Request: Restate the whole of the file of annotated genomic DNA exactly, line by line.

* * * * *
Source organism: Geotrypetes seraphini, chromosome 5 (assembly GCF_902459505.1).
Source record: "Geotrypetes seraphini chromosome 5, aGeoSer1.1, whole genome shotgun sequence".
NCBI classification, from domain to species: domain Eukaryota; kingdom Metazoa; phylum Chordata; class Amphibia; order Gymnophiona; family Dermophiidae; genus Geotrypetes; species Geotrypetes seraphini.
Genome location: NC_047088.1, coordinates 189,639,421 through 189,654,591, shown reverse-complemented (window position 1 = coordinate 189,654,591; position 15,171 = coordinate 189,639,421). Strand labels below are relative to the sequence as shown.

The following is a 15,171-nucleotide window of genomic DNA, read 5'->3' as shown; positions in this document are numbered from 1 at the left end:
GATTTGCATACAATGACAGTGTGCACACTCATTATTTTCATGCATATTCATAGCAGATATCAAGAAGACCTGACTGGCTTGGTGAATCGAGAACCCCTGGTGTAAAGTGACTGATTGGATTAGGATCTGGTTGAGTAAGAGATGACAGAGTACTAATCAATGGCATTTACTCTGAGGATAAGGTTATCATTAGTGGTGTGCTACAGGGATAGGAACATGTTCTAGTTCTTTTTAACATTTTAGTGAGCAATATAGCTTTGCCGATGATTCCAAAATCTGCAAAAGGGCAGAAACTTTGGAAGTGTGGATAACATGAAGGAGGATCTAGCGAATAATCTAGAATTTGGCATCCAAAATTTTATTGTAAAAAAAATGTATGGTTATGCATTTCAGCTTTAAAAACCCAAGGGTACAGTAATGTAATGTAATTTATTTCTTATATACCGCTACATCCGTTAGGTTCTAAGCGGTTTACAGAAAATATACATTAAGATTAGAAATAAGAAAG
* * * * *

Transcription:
Source organism: Geotrypetes seraphini, chromosome 5 (assembly GCF_902459505.1).
Source record: "Geotrypetes seraphini chromosome 5, aGeoSer1.1, whole genome shotgun sequence".
NCBI classification, from domain to species: domain Eukaryota; kingdom Metazoa; phylum Chordata; class Amphibia; order Gymnophiona; family Dermophiidae; genus Geotrypetes; species Geotrypetes seraphini.
Genome location: NC_047088.1, coordinates 189,639,421 through 189,654,591, shown reverse-complemented (window position 1 = coordinate 189,654,591; position 15,171 = coordinate 189,639,421). Strand labels below are relative to the sequence as shown.

The following is a 15,171-nucleotide window of genomic DNA, read 5'->3' as shown; positions in this document are numbered from 1 at the left end:
GATTTGCATACAATGACAGTGTGCACACTCATTATTTTCATGCATATTCATAGCAGATATCAAGAAGACCTGACTGGCTTGGTGAATCGAGAACCCCTGGTGTAAAGTGACTGATTGGATTAGGATCTGGTTGAGTAAGAGATGACAGAGTACTAATCAATGGCATTTACTCTGAGGATAAGGTTATCATTAGTGGTGTGCTACAGGGATAGGAACATGTTCTAGTTCTTTTTAACATTTTAGTGAGCAATATAGCTTTGCCGATGATTCCAAAATCTGCAAAAGGGCAGAAACTTTGGAAGTGTGGATAACATGAAGGAGGATCTAGCGAATAATCTAGAATTTGGCATCCAAAATTTTATTGTAAAAAAAATGTATGGTTATGCATTTCAGCTTTAAAAACCCAAGGGTACAGTAATGTAATGTAATTTATTTCTTATATACCGCTACATCCGTTAGGTTCTAAGCGGTTTACAGAAAATATACATTAAGATTAGAAATAAGAAAG